For the newcomer to stillwater fly fishing, dive into videos like “Essential Tackle”, “Choosing a Fly Rod”, “Choosing Leech Patterns”,  “Retrieve Essentials”, and “Simple Chironomid Techniques”  (all available free without subscription).  The basics are all there for you to build on.  Get yourself an intermediate sinking line to go with the floating line you already have, and go strip some leeches or hang some chironomids!

If you end up hooked on stillwater fly fishing like me, you’ll find that every outing will generate more questions in your mind.  When that feeding binge happens that you can’t seem to figure out, you can dive deeper into the App and watch videos like entomology presentations on “Zooplankton”, “Dragonflies (Crawlers)”, “Dragonflies (Darners)”, or “Scuds”.  When you are ready to experiment with new ways to move your fly, check out clips like “Strip Retrieve”, “Hand Twist Retrieve”, “Pinch Strip Retrieve”, “Rolly Polly Retrieve”, and “Indicator Retrieves”.  When you finally buy that new boat, check out the two videos on boat setup with stillwater angling in mind.

Fishing tricks.  I mean simple tricks that solve annoying everyday problems in the fishing life that you wish you’d thought of yourself.  Phil and Brian offer up more than a few of these that they have figured out over their years of fishing.  Some are explicit, with their own videos, and others are nested within other topics.  It pays to watch with an open mind.  Using electrical tape to fix a worn out slip float, and incorporating barrel swivels into rigging are two of my favorites.

Fly Tying Tutorials.  Step-by-step video instruction for piles of proven stillwater patterns.  At least two dozen are available for free without a subscription to the App! It’s winter in Montana.  Get in there and tie some new stillwater flies!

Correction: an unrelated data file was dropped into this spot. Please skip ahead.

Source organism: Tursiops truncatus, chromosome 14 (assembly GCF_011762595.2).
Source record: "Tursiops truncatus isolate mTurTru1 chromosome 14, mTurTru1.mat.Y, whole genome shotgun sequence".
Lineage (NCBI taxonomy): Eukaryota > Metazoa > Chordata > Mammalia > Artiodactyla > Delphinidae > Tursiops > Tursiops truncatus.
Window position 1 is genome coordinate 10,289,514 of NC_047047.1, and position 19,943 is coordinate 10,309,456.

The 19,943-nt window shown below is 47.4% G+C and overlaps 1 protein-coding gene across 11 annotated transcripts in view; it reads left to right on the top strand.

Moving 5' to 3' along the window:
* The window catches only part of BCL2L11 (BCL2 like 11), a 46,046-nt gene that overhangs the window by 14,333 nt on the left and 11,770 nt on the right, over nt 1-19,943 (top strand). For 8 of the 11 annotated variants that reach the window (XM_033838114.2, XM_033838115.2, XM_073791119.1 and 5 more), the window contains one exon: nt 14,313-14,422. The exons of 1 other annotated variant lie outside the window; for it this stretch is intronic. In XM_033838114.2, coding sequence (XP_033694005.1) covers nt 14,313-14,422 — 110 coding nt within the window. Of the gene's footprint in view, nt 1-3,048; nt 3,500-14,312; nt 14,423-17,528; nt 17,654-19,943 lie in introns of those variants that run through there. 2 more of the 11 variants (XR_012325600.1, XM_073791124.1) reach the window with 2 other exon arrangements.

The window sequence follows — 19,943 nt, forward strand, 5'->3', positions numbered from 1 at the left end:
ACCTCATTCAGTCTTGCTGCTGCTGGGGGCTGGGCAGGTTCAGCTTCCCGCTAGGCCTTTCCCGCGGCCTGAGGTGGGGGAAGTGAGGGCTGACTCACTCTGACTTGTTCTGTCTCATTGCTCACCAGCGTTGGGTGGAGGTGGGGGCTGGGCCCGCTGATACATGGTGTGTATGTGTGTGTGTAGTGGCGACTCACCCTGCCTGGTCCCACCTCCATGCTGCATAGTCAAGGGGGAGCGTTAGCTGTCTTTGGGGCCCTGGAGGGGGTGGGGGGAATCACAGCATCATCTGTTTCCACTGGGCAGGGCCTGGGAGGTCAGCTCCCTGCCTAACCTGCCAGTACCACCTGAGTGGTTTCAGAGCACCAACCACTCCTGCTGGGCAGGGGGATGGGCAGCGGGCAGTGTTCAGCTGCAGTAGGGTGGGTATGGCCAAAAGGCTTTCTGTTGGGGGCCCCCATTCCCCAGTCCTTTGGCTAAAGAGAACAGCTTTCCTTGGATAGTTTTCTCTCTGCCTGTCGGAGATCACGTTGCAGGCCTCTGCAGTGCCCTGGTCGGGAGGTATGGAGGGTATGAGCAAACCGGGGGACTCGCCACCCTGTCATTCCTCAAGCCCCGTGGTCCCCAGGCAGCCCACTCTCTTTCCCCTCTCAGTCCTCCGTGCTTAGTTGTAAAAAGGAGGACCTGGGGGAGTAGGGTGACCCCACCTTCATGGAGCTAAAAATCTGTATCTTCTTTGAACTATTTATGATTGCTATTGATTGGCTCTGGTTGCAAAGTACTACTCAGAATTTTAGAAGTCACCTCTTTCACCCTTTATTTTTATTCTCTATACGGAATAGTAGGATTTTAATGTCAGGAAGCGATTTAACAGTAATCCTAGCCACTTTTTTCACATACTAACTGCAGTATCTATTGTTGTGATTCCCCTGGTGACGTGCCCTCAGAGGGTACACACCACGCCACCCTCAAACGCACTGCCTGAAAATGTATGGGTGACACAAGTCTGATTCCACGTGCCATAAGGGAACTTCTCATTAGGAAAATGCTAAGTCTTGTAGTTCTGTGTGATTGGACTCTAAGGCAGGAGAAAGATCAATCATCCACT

Regular Updates.  When I spoke with Phil about his plans for the App, he mentioned that their goal was to add 4 or 5 new videos to the App each month.  And, last month they did just that!  Compare that to your average print mag subscription, factor in how rarely print mags cover detailed stillwater topics, and the $3.99/month (or less if you sign up for a season or a full year) subscription suddenly seems like a bargain.

Offline Capability.   Once you have downloaded video content to your smartphone, the App no longer needs any Wi-Fi or other wireless cell coverage for you to watch the videos.  So, you can download all the videos you’d like at your house on a fast Wi-Fi signal and then get on the bus to work, or on the airplane to West Yellowstone or Jurassic Lake, and you’ll be ready with something to do.  You can even download all the videos about fishing Callibaetis and then watch them in the boat while you wait for the hatch to start out on Hebgen Lake without dealing with spotty 3G coverage that will gobble up your data allowance.

MK’s CONs

Broad Topic Organization With No Search Function.  You have to organize things somehow. The format of the App, while very clean and based on relatively short, individual video tips sorted into the categories/chapters listed above, may not be the ideal format for covering a complex, detailed topic in an orderly, step-by-step manner.  Of course, this is an opinion based on how my own brain organizes things.  For example, if you are interested specifically in learning about the ins and outs of, say, Chironomid fishing, you will need to skip around within the App chapters and watch three Entomology videos, multiple Leader & Knot rigging videos, and two or three Technique & Tactics videos, before diving down the rabbit hole of fly pattern selection and tying tutorials.   Perhaps in the future, the App could be updated to include a search function so that a user could search for, say, “chironomids”, and then be presented with a list of all the relevant videos from among the five organizational chapters.

Quirky Updating.  I’m running a Samsung Galaxy S9 and the Android version of the App.  That said, last time Phil and Brian announced a new set of video uploads, I had a hard time finding them on the App.  I ended up uninstalling the App and reinstalling it, and the problem was solved.  No biggie, but I’m glad that I follow the guys on social media for the announcements for new updates.

In Conclusion